December 5, 2006


Praise for Gibson Film, Quandary for Oscar Voters (SHARON WAXMAN, 12/05/06, NY Times)

With some early reviews lauding the audacity and innovation of Mel Gibson’s bloody Mayan epic, “Apocalypto,” Hollywood’s tight-knit community of Oscar voters may find itself facing a difficult dilemma in the coming weeks: Will they consider the film for an Academy Award? [...]

Mr. Gibson wrote, directed, produced and financed the film, much as he did “The Passion of the Christ,” his surprise 2004 blockbuster; the Walt Disney Company is distributing the film.

“Apocalypto,” which will open on 2,500 screens across the country on Friday, is as different from a typical Hollywood film as Mr. Gibson’s last one: it features unrelenting, savage violence, is told in an obscure Mayan language and uses many nonprofessional actors with a primitive look born far from Hollywood.

Most critics (including this newspaper’s) have yet to weigh in on “Apocalypto,” but the excitement of those who have — like that among journalists who lingered to debate the film after a screening ended in Los Angeles last week — has been palpable.

“ ‘Apocalypto’ is a remarkable film,” Todd McCarthy wrote in Variety. “The picture provides a trip to a place one’s never been before, offering hitherto unseen sights of exceptional vividness and power.”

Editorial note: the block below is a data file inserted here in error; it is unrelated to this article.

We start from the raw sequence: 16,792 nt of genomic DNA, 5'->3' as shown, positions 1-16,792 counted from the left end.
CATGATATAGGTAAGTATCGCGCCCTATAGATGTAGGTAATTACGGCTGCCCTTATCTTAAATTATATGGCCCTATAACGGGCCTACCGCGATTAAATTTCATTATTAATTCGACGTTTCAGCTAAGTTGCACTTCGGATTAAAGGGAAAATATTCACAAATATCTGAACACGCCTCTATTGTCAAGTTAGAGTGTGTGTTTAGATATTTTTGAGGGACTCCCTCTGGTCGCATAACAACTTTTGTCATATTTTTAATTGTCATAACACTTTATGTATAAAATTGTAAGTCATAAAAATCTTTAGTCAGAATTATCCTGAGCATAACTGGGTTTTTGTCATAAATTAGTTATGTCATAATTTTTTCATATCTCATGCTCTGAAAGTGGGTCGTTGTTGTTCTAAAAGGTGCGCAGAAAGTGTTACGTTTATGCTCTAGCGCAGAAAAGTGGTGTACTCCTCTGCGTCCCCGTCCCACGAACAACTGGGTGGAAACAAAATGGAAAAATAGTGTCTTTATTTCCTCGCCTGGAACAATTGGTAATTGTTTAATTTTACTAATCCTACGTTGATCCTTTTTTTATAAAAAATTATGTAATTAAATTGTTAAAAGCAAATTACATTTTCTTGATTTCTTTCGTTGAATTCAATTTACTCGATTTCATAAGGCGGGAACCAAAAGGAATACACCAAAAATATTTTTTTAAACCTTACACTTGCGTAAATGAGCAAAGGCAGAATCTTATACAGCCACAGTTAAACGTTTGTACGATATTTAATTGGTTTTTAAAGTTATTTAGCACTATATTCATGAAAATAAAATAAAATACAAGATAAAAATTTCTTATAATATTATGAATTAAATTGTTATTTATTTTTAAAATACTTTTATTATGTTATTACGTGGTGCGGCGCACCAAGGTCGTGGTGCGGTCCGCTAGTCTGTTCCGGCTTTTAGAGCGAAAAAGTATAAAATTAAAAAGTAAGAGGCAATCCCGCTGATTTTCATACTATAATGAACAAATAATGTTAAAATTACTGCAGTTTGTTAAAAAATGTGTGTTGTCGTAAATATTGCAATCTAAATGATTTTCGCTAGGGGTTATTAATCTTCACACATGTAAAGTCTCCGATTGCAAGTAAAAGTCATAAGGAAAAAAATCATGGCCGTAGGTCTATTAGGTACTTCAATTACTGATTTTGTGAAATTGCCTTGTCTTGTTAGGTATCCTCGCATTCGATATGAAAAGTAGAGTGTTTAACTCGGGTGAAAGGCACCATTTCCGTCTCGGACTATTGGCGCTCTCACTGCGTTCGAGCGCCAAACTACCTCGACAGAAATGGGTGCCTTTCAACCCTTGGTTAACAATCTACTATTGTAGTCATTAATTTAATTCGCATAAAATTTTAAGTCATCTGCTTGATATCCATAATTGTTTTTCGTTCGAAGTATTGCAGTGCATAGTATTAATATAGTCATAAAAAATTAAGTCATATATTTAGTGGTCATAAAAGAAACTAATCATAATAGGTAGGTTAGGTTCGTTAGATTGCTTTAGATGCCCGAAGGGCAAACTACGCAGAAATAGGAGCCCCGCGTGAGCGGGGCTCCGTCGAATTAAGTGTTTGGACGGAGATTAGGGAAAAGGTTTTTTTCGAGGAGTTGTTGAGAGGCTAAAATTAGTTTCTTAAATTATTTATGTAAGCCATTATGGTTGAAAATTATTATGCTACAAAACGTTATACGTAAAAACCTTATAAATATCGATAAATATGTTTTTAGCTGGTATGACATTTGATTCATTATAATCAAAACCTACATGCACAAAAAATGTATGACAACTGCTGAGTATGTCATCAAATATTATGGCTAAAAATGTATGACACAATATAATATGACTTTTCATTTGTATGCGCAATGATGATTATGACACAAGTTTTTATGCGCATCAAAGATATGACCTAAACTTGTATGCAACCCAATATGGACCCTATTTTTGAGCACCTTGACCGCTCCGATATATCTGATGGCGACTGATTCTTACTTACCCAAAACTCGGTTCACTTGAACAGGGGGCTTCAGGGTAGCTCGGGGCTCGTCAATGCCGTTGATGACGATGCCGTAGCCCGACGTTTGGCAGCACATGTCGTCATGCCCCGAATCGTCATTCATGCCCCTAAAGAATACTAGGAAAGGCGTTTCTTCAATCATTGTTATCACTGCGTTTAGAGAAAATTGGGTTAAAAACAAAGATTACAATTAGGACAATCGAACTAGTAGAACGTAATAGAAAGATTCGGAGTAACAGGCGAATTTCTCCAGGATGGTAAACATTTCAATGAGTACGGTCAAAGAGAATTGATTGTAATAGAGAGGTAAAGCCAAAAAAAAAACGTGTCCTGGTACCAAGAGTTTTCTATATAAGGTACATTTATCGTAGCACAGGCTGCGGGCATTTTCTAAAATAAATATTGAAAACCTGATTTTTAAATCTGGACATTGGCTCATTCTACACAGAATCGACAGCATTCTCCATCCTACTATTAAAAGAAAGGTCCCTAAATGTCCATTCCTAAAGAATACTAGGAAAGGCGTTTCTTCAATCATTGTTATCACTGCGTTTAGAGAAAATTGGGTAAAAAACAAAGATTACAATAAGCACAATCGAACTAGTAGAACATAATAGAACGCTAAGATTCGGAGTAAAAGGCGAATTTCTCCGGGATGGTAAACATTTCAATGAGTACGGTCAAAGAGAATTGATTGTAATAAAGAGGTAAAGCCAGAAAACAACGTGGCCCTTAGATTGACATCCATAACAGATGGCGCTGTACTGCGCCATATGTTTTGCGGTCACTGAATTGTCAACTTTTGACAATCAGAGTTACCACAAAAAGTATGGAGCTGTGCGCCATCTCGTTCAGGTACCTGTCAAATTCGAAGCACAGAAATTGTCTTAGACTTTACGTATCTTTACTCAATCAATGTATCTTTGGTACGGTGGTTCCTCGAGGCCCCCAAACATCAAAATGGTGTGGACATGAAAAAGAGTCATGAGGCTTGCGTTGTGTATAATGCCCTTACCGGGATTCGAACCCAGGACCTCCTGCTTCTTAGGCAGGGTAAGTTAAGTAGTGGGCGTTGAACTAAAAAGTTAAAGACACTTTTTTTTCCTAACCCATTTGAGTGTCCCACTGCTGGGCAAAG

“Gibson has made a film of blunt provocation and bruising beauty,” Peter Travers wrote in Rolling Stone. “Say what you will about Gibson, he’s a filmmaker right down to his nerve endings.”

Posted by Orrin Judd at December 5, 2006 7:58 AM

Unrepentant rape doesn't seem to bother them, either. Mel is an icky Christian, which is unforgivable.

Posted by: Stormy70 at December 5, 2006 8:36 AM

Nor has the apparent fascination of Stone, Spielberg, et al. with Castro seemed to have done any damage to their careers.

Posted by: Rick T. at December 5, 2006 9:08 AM

I have a theory about Apocalypto, that Mel is aiming at directly at the Hispanic audience with this movie.

One of the reasons that the Passion was so successful was because Mel figured out (or stumbled into) how to get non-movie goers (i.e. people other than teenaged boys and blue state sophisticates) to go to a movie.

Like the Passion, Apocalypto has a very simple story, is very violent, and is very visual. And in both movies, the dialogue is delivered in an archaic language, something that should kill the movie, but oddly doesn't. Instead the archaic langauges make the movie seem very serious, makes the violence more acceptable because it's supposedly historically acurate.

Hence, for Mexicans and Guatemalans this is going to be a must see movie because it's about their history, and it's not another Anglophone production.

And because of Mel's fidelity to the original language and to using Latino and Indian actors it means that Mexicans can see this movie with a clear conscience, as the lead character is not being played by Jack Black in a dark wig and a silly accent.

So, Mel's probably thinking who cares if the critics like or dislike this movie, it's not intended for the audience that listens to critics, it's intended for an audience that sees themselves in this story.

And, if he's right, he'll have a huge hit on his hands, one that will succeed because he's once again convinced non-traditional movies goers to go to the movies.

Posted by: H.D. Miller at December 5, 2006 1:49 PM